Celebrating the Feminine Divine

In avoiding malls and present-buying in the days before Christmas, I discovered a great gift. Instead of finding bargains or new gadgets that I didn’t know existed, I encountered for the first time two poems: “Annunciation” by Denise Levertov and “Hagia Sophia” by Thomas Merton. Cynthia Bourgeault, Episcopal priest and master teacher at the Living School, recommended students read the poems as part of an Advent meditation on the feminine aspects of the divine.

As Christians prepare to celebrate the incarnation of God in the world, we also celebrate Mary’s great yes. We celebrate her consent to the angel Gabriel to bear God’s child and bring his love into the world, where Jesus lived among us in our brokenness and showed us how to love. Pope Francis recently tweeted: “Let us learn from the Virgin Mary how to be bolder in obeying the word of God.”

Mary reveals how God is born in the soul, how a seed of divinity is planted in our humanity. Denise Levertov’s beautiful poem, “Annunciation,” begins with the familiar image of Mary greeting the angel, then shifts to the courage of her choice to accept God’s outrageous proposition:

“But we are told of meek obedience. No one mentions
courage.
The engendering Spirit
did not enter her without consent.
God waited.

She was free
to accept or to refuse, choice
integral to humanness.

Aren’t there annunciations
of one sort or another
in most lives?”

What was my annunciation? Perhaps it came that dark afternoon after days of lying frozen on the couch. I was an agnostic who had left the Catholic Church more than 20 years earlier, hiding from a judgmental God. Yet that day I cried out to God for help, in despair and utter surrender. A few sleepless nights later a Spirit appeared within, filling me with peace and whispering of God’s love. I am a child of God, loved just as I am. The goodness and light that filled me for precious moments flows through all the world, beyond all time or human desire.

This Spirit of grace and gentleness opened me to an entirely new God, rediscovered when I returned to church and was welcomed by a warm pastor and congregation who prayed and comforted me in the long months of my husband’s recovery from a heart attack. I found God in the liturgy and prayer and Scriptures, in spiritual reading, meditation, and nature.

This is the God of love and mercy that Pope Francis embodies, the God who goes out to comfort the suffering and offer forgiveness and acceptance, only asking one thing in return – that we consent to allow his presence in our lives. That we turn to him, allowing him to fill us so that the love he offers us flows out to others, in an outpouring of love rather than the contagion of hate and fear.

Yet my desire to share the joy of the Gospel, as Pope Francis urges, has been partially blocked. My well-trained Catholic mind continues to think of God as masculine and to push aside a persistent call to preach God’s word, to encourage others to make space in their lives and become aware of how God is working in the world now. I am a Catholic woman, and only men are chosen as apostles.

But what of God’s healing, God’s tenderness, God’s mercy to sinners, the divine traits that are more quintessentially feminine? Don’t women, in their feminine nature, have something essential to give that the world desperately needs? Aren’t we just as much an image of the divine?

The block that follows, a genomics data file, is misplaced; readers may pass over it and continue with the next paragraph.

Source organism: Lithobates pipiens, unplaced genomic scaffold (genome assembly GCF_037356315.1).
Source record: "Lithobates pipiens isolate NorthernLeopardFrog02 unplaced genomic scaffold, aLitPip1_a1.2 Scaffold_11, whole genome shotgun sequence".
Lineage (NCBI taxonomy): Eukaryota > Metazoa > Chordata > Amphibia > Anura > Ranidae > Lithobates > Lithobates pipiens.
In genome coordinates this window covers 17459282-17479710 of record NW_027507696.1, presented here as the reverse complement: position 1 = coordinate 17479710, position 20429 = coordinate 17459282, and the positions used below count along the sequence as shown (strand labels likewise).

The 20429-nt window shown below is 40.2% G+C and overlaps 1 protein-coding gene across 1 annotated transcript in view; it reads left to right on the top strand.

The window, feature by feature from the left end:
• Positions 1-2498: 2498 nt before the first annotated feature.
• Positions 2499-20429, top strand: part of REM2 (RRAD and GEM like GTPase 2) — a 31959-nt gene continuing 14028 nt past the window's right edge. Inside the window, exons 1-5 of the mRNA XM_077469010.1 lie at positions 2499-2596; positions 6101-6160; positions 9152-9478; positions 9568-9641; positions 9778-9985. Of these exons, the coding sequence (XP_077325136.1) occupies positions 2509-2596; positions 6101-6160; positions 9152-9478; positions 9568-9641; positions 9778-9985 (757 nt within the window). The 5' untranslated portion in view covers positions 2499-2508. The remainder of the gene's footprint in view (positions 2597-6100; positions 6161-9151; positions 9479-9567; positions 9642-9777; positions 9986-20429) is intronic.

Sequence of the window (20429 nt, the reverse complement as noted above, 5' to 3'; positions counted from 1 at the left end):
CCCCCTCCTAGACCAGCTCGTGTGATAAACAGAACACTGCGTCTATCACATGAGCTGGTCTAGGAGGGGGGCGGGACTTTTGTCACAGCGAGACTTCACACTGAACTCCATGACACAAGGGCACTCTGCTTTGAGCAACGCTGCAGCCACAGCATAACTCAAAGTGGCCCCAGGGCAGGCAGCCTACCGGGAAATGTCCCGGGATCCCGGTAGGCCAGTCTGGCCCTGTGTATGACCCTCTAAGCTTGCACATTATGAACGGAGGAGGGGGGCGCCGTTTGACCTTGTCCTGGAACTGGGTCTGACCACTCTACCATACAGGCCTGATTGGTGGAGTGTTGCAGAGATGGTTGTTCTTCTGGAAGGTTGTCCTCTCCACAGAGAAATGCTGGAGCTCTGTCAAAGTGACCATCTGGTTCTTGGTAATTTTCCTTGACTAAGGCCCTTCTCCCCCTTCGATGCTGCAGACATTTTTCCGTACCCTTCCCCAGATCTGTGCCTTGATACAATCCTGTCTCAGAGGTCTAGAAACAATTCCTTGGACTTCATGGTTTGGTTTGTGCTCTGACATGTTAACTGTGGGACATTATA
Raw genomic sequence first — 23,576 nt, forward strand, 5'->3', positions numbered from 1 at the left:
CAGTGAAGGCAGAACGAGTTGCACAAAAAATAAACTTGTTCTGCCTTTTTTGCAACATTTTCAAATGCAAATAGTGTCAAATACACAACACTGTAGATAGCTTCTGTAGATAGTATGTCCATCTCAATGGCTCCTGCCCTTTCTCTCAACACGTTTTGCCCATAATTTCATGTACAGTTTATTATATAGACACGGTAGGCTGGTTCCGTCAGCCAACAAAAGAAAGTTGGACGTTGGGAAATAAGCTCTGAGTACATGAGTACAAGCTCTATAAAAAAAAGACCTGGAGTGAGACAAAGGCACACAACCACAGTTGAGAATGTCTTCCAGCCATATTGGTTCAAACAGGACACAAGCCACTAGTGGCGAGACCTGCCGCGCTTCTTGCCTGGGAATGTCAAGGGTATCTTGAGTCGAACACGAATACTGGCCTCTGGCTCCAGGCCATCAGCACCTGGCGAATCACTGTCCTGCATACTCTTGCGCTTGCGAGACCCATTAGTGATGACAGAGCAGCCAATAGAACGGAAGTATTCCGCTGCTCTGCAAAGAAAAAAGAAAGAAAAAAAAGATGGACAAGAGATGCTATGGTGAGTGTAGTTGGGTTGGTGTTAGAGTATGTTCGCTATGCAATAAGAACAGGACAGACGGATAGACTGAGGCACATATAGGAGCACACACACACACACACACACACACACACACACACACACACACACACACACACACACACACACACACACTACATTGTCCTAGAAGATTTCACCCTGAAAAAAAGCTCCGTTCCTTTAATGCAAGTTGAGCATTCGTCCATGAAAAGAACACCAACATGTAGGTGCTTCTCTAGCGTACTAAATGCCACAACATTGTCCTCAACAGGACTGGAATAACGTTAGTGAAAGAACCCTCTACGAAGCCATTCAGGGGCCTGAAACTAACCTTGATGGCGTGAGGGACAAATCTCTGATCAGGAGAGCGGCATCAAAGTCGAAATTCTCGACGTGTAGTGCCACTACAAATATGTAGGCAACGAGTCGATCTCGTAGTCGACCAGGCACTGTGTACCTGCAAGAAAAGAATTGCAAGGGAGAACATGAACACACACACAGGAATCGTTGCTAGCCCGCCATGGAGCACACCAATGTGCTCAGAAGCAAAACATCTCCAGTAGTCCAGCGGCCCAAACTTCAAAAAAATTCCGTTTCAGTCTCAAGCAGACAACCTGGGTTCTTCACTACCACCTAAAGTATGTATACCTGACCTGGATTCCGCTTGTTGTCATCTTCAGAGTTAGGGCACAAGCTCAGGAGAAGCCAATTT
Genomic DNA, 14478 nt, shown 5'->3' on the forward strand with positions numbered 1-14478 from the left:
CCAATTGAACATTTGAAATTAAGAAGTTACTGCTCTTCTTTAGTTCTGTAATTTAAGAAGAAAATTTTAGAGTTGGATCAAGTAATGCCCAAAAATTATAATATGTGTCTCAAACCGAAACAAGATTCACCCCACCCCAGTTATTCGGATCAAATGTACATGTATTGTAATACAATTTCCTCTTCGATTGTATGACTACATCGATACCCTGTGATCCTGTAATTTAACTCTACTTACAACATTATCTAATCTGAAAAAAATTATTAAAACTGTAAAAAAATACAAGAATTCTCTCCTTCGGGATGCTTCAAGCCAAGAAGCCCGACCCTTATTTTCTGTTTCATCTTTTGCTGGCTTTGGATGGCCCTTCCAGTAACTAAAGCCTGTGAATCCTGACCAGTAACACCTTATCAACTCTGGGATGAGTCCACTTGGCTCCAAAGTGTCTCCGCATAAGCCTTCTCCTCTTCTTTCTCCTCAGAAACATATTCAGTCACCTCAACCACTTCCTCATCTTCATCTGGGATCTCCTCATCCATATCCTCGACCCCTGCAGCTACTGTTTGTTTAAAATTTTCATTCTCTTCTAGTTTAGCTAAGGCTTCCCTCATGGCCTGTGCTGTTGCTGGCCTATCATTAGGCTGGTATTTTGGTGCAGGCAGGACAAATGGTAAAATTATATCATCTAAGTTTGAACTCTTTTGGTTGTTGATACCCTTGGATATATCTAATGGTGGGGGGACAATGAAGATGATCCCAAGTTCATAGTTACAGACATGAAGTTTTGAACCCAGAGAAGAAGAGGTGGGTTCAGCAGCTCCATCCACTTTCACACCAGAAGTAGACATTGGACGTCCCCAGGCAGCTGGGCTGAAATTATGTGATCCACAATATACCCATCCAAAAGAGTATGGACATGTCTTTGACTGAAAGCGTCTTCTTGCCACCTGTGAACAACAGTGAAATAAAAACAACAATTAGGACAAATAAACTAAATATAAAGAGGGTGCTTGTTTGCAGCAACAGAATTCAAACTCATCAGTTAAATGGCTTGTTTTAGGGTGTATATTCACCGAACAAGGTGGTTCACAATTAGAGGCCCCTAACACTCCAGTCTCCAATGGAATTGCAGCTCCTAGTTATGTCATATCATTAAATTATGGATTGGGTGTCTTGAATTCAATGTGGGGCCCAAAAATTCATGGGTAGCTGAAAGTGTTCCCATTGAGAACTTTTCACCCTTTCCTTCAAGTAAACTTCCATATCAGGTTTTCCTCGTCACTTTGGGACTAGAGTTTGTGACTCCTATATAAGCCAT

When I read Thomas Merton’s “Hagia Sophia” I felt the breath of the feminine divinity, gentle and joyful and freeing.

“There is in all
 things an inexhaustible sweetness and purity, a silence 
that is a fount of action and joy. It rises up in wordless gentleness and flows out to me from the unseen 
roots of all created being, welcoming me tenderly, saluting me with indescribable humility. This is at once my own being, my own nature, and the Gift of
 my Creator’s Thought and Art  within me, speaking 
as Hagia Sophia, speaking as my sister, Wisdom.”

Later in the poem Merton writes,

“The feminine principle in the world is the inexhaustible source of creative realizations of the Father’s glory. She is His manifestation in radiant splendor! But she remains unseen, glimpsed only by a few. Sometimes there are none who know her at all.

“Sophia [wisdom] in ourselves is the mercy of God in us. She is the tenderness with which the infinitely mysterious power of pardon turns the darkness of our sins into the light of grace. She is the inexhaustible fountain of kindness, and would almost seem to be, in herself, all mercy. So she does in us a greater work than that of Creation: the work of new being in grace, the work of pardon, the work of transformation from brightness to brightness tamquam a Domini Spiritu. She is in us the yielding and tender counterpart of the power, justice and creative dynamism of the Father.”

Merton’s description of the feminine Sophia is the God I sense at those times when I am most present and most receptive. This is the God of whom I know I am an image. As a woman it’s difficult to identify with the God of power and judgment. What have we as a church, in pews filled mainly with women and served by women volunteers, lost in failing to acknowledge the feminine aspect of the divine?

At a time of great violence, of harsh polemics and reckless destructiveness that appears to imperil life on earth, I take comfort in the apprehension of the feminine qualities of the divine. I am inspired to bloom rather than hide in the shadows, to witness to the healing mercy of God.

Advertisements

Leave a comment

Fill in your details below or click an icon to log in:

WordPress.com Logo

You are commenting using your WordPress.com account. Log Out / Change )

Twitter picture

You are commenting using your Twitter account. Log Out / Change )

Facebook photo

You are commenting using your Facebook account. Log Out / Change )

Google+ photo

You are commenting using your Google+ account. Log Out / Change )

Connecting to %s